I open up my computer and immediately log onto Yideotube. Under the banner, in all capitals letters I read, “Yideotube: YOUR DAILY SOURCE OF CAREFULLY SCREENED VIDEOS.” I scroll down a little, and I see a video of Menachem Herman playing his live rendition of “With A Little Help from Hashem.” Yideotube is not the first to participate in this new trend of orthodox-fueled web browsing—Israel’s “Koogle” and Guard Your Eyes are among this new wave as well.
The Internet can be both a playground for some, and a very scary place for others. And what happens when surfing YouTube turns into disobeying your own religion and moral compass? This is where these websites come in; their content personally screened and looked at, judged by those who banish the offensive content.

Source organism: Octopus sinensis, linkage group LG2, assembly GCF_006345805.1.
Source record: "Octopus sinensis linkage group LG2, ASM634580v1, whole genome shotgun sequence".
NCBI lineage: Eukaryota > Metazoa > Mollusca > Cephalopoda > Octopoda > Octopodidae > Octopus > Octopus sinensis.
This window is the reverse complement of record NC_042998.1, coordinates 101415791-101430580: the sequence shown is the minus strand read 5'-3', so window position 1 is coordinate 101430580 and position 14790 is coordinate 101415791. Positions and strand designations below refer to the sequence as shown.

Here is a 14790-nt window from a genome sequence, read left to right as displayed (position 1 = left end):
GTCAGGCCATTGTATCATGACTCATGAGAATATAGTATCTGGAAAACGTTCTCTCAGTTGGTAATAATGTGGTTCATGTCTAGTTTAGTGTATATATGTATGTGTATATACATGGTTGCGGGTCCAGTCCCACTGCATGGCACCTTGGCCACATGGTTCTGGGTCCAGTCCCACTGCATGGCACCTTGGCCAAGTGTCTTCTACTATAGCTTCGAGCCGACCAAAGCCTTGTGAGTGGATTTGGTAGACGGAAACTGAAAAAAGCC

When I first heard about these websites, I thought it was completely absurd. These people are censoring themselves! I was inherently opposed to any idea of censorship in the first place, because my first inclination is that somebody must be keeping somebody else down, out of the loop from freedom. But in this instance, that is very far from the case. While I am not personally offended by the image of a naked woman, there are people who are offended, and they have the right to protect themselves from that feeling of violation. In fact, it actually represents a surprising amount of accuracy towards my inclination of freedom—we are now allowed to pick and choose the websites we go to, and the images that we expose ourselves to. It seems that every day our experiences of browsing the web gets more and more personalized, and I can’t stress enough how beneficial I believe that is for society. While I don’t need to stop myself from buying anything online between Friday evening and Saturday evening during Shabbat, more power to those who set their own boundaries and use websites that will shut down when attempting to do so.